13 November 2015
Kate Roberts, Head of Policy at Kalayaan, analyses the disastrous effects of tying the Overseas Domestic Workers’ visa to employers has on domestic workers coming to work in Britain.
Lara was brought to Kalayaan by another Filipina lady who had met her on the London street in tears. She appeared to be distant, as if in shock. When she explained her story the reasons for this became clear.
She came to the UK with the family she had been working for as a domestic worker in the Middle East for 15 years. The conditions she described during this time are difficult to imagine. She had no time off at all and slept on the floor of the children’s room. Her day would often continue until 4am as she was expected to serve a large family, cook and keep the house spotless. During the day she was driven to other houses to clean and she would finish the work in the house she lived in during the night. The children would have her up at 7am. She never left the house alone and would have to ask the driver to buy anything she needed, including sanitary items. She described only being shouted at and having plates and other objects thrown at her for any perceived mistake. For this she was paid £33 a week.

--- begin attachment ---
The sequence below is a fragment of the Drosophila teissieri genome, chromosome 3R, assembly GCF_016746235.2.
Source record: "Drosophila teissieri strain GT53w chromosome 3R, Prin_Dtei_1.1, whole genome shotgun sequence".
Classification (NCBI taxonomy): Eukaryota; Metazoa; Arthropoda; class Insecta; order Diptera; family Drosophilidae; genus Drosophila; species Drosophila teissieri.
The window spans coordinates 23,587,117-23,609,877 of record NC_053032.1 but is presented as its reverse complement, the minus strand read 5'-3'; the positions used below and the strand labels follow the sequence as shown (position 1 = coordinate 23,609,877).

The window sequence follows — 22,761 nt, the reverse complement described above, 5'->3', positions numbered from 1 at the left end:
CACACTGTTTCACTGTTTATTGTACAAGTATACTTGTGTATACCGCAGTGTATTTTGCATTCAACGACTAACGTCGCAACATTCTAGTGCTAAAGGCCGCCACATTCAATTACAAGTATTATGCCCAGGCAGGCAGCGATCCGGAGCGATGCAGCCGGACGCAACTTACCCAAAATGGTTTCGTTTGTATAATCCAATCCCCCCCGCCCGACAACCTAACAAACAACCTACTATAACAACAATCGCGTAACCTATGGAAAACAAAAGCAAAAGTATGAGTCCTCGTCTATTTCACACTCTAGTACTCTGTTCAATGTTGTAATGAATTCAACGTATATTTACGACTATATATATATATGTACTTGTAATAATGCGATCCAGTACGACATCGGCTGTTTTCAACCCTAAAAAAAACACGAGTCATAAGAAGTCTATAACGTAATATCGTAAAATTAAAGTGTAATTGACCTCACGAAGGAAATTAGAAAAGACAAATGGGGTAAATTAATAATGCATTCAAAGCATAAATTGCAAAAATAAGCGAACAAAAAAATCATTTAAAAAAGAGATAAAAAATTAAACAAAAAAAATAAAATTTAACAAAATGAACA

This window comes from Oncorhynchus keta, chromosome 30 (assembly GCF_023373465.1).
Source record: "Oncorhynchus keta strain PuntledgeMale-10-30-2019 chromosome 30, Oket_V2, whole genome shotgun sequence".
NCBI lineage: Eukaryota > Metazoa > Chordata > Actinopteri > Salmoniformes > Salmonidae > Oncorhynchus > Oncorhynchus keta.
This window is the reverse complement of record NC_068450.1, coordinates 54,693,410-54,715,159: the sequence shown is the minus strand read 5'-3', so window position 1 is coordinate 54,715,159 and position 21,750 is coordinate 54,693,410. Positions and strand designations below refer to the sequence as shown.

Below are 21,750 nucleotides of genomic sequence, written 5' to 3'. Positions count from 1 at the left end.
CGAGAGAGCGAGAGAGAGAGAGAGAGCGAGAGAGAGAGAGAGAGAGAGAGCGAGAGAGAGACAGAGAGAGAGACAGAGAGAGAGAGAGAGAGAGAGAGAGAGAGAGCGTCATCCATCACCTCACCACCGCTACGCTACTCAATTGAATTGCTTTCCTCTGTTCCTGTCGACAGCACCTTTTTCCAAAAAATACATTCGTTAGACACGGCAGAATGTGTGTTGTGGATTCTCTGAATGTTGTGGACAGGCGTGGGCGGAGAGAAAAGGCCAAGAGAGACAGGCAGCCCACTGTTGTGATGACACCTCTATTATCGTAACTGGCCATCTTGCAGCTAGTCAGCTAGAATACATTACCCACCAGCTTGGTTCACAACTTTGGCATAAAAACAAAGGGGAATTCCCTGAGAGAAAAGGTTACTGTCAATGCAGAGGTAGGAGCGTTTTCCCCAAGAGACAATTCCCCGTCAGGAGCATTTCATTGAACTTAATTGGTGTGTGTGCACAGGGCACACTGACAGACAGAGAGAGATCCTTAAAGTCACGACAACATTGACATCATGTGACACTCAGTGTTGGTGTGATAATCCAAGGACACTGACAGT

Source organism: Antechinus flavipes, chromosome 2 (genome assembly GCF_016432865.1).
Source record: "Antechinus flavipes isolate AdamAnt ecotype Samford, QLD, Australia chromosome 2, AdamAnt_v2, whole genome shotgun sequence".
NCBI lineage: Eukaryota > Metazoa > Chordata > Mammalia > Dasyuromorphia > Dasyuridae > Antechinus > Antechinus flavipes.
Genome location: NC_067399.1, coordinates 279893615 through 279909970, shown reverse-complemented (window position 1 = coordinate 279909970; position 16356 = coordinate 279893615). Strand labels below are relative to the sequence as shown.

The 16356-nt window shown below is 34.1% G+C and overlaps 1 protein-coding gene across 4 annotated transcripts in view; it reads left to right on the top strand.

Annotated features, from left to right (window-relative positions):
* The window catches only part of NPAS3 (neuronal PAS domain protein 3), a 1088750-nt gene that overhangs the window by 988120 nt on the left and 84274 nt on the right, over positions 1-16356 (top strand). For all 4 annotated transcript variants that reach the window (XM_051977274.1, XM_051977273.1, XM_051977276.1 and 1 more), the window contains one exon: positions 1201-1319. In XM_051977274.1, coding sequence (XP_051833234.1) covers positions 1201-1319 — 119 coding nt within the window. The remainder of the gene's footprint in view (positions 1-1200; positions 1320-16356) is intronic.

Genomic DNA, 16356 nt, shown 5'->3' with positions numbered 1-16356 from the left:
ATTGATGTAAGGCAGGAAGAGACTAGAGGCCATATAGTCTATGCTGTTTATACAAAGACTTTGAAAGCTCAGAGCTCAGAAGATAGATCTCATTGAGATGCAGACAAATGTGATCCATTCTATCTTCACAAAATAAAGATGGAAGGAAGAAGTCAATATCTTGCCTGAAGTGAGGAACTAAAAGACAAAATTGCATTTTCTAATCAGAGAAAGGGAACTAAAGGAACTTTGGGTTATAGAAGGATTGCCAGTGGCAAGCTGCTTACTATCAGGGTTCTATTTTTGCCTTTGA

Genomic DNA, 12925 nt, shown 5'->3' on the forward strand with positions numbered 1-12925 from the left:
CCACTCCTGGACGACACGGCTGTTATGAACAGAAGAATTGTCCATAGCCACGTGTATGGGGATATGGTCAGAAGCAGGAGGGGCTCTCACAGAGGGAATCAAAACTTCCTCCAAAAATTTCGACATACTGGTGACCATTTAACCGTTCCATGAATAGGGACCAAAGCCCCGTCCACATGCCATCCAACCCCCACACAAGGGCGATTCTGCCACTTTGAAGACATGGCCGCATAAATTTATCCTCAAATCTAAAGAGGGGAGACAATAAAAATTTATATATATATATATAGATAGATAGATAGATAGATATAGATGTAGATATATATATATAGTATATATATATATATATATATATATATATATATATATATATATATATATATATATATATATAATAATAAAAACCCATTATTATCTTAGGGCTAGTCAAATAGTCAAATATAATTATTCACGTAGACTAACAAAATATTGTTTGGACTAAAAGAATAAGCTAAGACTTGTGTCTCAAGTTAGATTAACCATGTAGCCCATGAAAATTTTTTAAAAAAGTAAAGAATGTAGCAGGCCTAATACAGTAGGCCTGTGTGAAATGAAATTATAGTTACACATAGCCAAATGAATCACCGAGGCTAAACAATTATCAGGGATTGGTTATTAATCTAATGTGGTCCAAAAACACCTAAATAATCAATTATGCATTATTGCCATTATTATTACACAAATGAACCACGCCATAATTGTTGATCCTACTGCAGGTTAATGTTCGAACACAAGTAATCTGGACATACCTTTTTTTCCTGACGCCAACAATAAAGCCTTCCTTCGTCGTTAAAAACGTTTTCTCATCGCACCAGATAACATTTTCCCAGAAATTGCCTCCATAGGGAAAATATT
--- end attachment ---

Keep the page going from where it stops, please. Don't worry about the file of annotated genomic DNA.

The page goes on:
I asked why she had never left before. Lara explained that she was a single mother and working overseas as a domestic worker was the only way she can provide for her children. Like so many domestic workers who we meet at Kalayaan Lara had decided that she would sacrifice her life in the hope that her children would not have to do the same.
This was her second visit accompanying her employer to the UK, she ran away this time because she found her passport, which was always kept from her, and managed to steal it back. In spite of having no money and knowing no one this had given her enough hope to escape.
I looked at Lara’s passport. She had entered the UK on the Overseas Domestic Worker visa. Because she had entered after 6 April 2012 her visa had her employer’s name written on it. It was valid for 6 months and could not be renewed.
I explained this to Lara and also that in my view she had been kept in Modern Slavery and trafficked to the UK for domestic servitude. I explained to her that at Kalayaan we can make referrals into the Government’s system for identifying victims of trafficking and what this would mean for her including access to legal aid. But it wouldn’t allow her to work. . Lara appeared to find this information difficult to process, explaining that she needs to work to provide for her children.
I had to explain that now she had left her abusive employer she is not able to work for anyone else in the UK. We talked about voluntary return to the Philippines but again this was something Lara didn’t want because of the need to financially provide for her children. We agreed to speak again shortly.